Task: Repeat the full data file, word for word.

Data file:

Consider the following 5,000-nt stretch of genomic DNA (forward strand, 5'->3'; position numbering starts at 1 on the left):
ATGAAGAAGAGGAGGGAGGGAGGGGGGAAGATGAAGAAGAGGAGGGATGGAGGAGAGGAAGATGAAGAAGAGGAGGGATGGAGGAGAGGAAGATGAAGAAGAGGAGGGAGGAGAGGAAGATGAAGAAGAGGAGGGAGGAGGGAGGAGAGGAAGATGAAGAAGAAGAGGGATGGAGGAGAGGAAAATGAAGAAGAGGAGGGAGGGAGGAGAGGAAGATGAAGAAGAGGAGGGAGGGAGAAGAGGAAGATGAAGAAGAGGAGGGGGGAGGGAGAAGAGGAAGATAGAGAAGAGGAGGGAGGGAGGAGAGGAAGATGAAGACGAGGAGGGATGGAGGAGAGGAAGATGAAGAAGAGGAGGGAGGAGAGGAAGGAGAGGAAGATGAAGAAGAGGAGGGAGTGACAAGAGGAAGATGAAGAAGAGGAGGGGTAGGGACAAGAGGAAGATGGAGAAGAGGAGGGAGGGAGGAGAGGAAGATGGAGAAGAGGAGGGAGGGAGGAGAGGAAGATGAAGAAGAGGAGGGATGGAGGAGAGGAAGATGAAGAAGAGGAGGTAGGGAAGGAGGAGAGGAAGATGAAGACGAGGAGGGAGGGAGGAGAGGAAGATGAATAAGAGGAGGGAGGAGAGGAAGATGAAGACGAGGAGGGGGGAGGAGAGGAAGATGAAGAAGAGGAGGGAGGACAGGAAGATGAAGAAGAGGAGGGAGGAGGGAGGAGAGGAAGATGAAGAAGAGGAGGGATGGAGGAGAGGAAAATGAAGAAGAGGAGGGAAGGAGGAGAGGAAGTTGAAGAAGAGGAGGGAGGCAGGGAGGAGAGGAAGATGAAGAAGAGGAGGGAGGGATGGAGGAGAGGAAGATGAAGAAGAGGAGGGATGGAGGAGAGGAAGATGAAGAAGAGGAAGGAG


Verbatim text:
Consider the following 5,000-nt stretch of genomic DNA (forward strand, 5'->3'; position numbering starts at 1 on the left):
ATGAAGAAGAGGAGGGAGGGAGGGGGGAAGATGAAGAAGAGGAGGGATGGAGGAGAGGAAGATGAAGAAGAGGAGGGATGGAGGAGAGGAAGATGAAGAAGAGGAGGGAGGAGAGGAAGATGAAGAAGAGGAGGGAGGAGGGAGGAGAGGAAGATGAAGAAGAAGAGGGATGGAGGAGAGGAAAATGAAGAAGAGGAGGGAGGGAGGAGAGGAAGATGAAGAAGAGGAGGGAGGGAGAAGAGGAAGATGAAGAAGAGGAGGGGGGAGGGAGAAGAGGAAGATAGAGAAGAGGAGGGAGGGAGGAGAGGAAGATGAAGACGAGGAGGGATGGAGGAGAGGAAGATGAAGAAGAGGAGGGAGGAGAGGAAGGAGAGGAAGATGAAGAAGAGGAGGGAGTGACAAGAGGAAGATGAAGAAGAGGAGGGGTAGGGACAAGAGGAAGATGGAGAAGAGGAGGGAGGGAGGAGAGGAAGATGGAGAAGAGGAGGGAGGGAGGAGAGGAAGATGAAGAAGAGGAGGGATGGAGGAGAGGAAGATGAAGAAGAGGAGGTAGGGAAGGAGGAGAGGAAGATGAAGACGAGGAGGGAGGGAGGAGAGGAAGATGAATAAGAGGAGGGAGGAGAGGAAGATGAAGACGAGGAGGGGGGAGGAGAGGAAGATGAAGAAGAGGAGGGAGGACAGGAAGATGAAGAAGAGGAGGGAGGAGGGAGGAGAGGAAGATGAAGAAGAGGAGGGATGGAGGAGAGGAAAATGAAGAAGAGGAGGGAAGGAGGAGAGGAAGTTGAAGAAGAGGAGGGAGGCAGGGAGGAGAGGAAGATGAAGAAGAGGAGGGAGGGATGGAGGAGAGGAAGATGAAGAAGAGGAGGGATGGAGGAGAGGAAGATGAAGAAGAGGAAGGAG